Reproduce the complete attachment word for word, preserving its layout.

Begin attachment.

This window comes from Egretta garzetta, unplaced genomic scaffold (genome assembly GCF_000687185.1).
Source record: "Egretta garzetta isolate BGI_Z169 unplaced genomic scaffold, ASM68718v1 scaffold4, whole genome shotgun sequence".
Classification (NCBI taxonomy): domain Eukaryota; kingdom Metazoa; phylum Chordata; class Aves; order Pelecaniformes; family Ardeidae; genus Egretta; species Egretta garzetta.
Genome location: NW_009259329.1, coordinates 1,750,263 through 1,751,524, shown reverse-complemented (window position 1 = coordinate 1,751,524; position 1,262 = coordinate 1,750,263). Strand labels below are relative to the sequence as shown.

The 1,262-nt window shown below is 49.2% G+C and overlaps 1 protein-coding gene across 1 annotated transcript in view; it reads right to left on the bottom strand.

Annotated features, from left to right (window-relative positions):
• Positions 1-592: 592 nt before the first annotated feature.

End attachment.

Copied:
This window comes from Egretta garzetta, unplaced genomic scaffold (genome assembly GCF_000687185.1).
Source record: "Egretta garzetta isolate BGI_Z169 unplaced genomic scaffold, ASM68718v1 scaffold4, whole genome shotgun sequence".
Classification (NCBI taxonomy): domain Eukaryota; kingdom Metazoa; phylum Chordata; class Aves; order Pelecaniformes; family Ardeidae; genus Egretta; species Egretta garzetta.
Genome location: NW_009259329.1, coordinates 1,750,263 through 1,751,524, shown reverse-complemented (window position 1 = coordinate 1,751,524; position 1,262 = coordinate 1,750,263). Strand labels below are relative to the sequence as shown.

The 1,262-nt window shown below is 49.2% G+C and overlaps 1 protein-coding gene across 1 annotated transcript in view; it reads right to left on the bottom strand.

Annotated features, from left to right (window-relative positions):
• Positions 1-592: 592 nt before the first annotated feature.